};
})
.map(queryObject => {
const configSet = {
queryString: queryObject.query.displayString,
.
.
.
wallBackgroundColor: queryObject.wallBackground.backgroundColor
}
const shortenedUrl = generateDirectUrl(configSet);
return new mediaWallDirectUrlAction.WallShortenDirectUrlAction(shortenedUrl);
});

Generate Direct URL function

This function generates Direct URL string from all the current customization options value. Now,  keys of the object are separated out and for each element of the object, it checks if there is some current value for the elements and it then first parses the value of the element into URI format and then, adds it to the direct URL string. In such a way, we are creating a direct URL string with these customizations provided as the query parameters.

export function generateDirectUrl(customization: any): string {
const shortenedUrl = ;const activeFilterArray: string[] = new Array<string>();
let qs = ;
Object.keys(customization).forEach(config => {
if (customization[config] !== undefined && customization[config] !== null) {
if (config !== ‘blockedUser’ && config !== ‘hiddenFeedId’) {
qs += `${config}=${encodeURIComponent(customization[config])}&`;
}
else {
if (customization[config].length > 0) {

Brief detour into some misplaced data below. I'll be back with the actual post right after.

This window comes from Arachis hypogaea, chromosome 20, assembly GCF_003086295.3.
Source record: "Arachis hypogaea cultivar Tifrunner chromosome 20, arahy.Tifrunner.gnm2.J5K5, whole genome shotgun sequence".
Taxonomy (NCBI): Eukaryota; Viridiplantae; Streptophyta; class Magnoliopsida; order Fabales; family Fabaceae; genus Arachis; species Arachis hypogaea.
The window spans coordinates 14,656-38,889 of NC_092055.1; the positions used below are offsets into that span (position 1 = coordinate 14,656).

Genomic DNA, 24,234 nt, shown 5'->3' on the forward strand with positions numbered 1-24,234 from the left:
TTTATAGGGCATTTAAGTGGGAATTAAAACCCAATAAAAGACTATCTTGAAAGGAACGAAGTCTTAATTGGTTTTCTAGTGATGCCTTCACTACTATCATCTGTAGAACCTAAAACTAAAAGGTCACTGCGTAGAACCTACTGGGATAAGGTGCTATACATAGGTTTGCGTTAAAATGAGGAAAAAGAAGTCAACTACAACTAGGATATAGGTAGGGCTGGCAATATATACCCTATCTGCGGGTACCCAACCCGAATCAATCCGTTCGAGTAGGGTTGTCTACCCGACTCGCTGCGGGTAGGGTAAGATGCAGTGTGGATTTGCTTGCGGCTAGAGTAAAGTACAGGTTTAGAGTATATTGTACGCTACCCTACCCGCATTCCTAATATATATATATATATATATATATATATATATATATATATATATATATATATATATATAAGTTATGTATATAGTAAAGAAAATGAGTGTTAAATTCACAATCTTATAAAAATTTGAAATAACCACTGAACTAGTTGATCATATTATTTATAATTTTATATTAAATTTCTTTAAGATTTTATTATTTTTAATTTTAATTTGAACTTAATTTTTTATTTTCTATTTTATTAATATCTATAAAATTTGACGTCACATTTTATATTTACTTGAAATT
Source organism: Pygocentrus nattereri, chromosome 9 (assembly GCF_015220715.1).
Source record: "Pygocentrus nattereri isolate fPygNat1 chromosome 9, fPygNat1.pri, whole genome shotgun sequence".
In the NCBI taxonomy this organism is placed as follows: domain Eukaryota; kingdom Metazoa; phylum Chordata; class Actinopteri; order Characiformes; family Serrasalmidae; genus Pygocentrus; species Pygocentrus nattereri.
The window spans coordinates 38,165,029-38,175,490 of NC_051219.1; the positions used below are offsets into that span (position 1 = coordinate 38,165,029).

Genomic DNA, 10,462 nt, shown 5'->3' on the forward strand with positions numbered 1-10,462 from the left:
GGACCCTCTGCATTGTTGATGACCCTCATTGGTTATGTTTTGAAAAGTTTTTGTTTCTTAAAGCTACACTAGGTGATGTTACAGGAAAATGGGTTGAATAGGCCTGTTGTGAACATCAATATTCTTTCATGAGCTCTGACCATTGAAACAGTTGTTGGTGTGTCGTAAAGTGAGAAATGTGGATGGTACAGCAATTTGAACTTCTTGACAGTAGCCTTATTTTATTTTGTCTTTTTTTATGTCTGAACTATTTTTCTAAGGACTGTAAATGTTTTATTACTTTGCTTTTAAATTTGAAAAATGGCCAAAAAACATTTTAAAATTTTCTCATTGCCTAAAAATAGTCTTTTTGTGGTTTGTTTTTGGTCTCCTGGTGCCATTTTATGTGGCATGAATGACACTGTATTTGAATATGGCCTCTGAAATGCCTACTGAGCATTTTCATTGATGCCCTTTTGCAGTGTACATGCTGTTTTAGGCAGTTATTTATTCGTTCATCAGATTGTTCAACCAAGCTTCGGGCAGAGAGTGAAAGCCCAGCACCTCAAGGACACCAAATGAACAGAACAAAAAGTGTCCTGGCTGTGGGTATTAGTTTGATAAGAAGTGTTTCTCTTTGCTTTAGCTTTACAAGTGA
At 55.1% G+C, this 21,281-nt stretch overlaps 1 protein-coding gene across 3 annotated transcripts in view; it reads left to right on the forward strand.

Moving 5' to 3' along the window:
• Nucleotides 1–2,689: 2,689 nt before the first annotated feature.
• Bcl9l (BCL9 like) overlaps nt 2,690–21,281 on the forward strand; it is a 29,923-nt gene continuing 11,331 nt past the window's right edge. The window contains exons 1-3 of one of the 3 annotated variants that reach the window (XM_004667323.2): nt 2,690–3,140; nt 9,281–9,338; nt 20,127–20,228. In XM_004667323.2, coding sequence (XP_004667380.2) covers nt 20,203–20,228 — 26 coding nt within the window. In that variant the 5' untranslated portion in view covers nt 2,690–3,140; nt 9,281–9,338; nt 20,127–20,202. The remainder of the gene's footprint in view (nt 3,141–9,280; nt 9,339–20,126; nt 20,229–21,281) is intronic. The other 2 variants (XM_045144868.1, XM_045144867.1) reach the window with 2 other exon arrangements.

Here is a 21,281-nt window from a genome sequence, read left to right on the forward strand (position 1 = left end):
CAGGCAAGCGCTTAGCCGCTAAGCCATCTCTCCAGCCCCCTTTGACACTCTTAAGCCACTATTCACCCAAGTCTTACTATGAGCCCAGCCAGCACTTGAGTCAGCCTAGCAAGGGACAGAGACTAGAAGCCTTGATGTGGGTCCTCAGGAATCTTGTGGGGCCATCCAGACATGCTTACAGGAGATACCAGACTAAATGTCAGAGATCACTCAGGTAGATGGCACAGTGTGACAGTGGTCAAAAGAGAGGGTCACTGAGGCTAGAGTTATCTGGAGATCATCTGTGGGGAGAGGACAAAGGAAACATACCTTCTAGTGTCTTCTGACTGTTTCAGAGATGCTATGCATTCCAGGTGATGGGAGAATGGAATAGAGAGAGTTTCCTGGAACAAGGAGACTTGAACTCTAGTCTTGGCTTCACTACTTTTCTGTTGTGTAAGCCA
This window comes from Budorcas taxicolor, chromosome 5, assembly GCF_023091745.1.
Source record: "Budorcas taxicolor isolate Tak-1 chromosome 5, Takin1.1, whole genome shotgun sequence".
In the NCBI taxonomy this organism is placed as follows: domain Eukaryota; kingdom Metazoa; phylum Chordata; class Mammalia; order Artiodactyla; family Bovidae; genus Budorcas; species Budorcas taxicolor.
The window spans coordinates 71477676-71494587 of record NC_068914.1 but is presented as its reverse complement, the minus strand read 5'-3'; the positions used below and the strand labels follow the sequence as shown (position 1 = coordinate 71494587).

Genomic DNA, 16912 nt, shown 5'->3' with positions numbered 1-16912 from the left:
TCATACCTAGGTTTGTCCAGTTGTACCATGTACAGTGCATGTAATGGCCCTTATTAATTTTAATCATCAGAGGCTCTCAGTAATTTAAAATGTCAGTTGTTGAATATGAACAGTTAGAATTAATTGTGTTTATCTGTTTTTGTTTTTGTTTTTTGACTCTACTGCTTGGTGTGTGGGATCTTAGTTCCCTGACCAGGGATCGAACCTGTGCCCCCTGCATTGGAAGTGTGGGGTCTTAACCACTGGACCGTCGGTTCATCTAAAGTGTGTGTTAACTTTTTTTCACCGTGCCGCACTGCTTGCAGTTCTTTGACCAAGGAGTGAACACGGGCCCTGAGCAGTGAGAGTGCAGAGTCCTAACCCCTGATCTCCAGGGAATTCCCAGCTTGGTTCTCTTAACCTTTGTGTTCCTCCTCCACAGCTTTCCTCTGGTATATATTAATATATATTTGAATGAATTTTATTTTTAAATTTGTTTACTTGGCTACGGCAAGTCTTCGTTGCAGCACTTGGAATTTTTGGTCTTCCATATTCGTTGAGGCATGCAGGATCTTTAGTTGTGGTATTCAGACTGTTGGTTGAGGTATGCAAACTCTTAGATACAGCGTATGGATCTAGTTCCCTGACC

qs += `${config}= ${encodeURIComponent(customization[config].join(‘,’))}&`;
}
}
}
});
qs += `ref=share`;
return qs;
}

Creating a customized media wall

Whenever the user searches for the URL link on the web, a customized media wall must be created on initialization. The media wall component detects and subscribes to the URL query parameters using the queryParams API of the ActivatedRoute. Now, the values are parsed to a required format of payload and the respective actions are dispatched according to the value of the parameters. Now, when all the actions are dispatched, state properties changes accordingly. This creates a unidirectional flow of the state properties from the URL parameters to the template. Now, the state properties that are supplied to the template are detected and a customized media wall is created.

private queryFromURL(): void {
this.__subscriptions__.push(
this.route.queryParams
.subscribe((params: Params) => {
const config = {
queryString: params[‘queryString’] || ,
imageFilter: params[‘imageFilter’] || ,
profanityCheck: params[‘profanityCheck’] || ,
removeDuplicate: params[‘removeDuplicate’] || ,
wallHeaderBackgroundColor: params[‘wallHeaderBackgroundColor’] || ,
wallCardBackgroundColor: params[‘wallCardBackgroundColor’] || ,
wallBackgroundColor: params[‘wallBackgroundColor’] ||
}
this.setConfig(config);
})
);
}public setConfig(configSet: any) {
if (configSet[‘displayHeader’]) {
const isTrueSet = (configSet[‘displayHeader’] === ‘true’);
this.store.dispatch(new mediaWallDesignAction.WallDisplayHeaderAction(isTrueSet));
}
.
.
if (configSet[‘queryString’] || configSet[‘imageFilter’] || configSet[‘location’]) {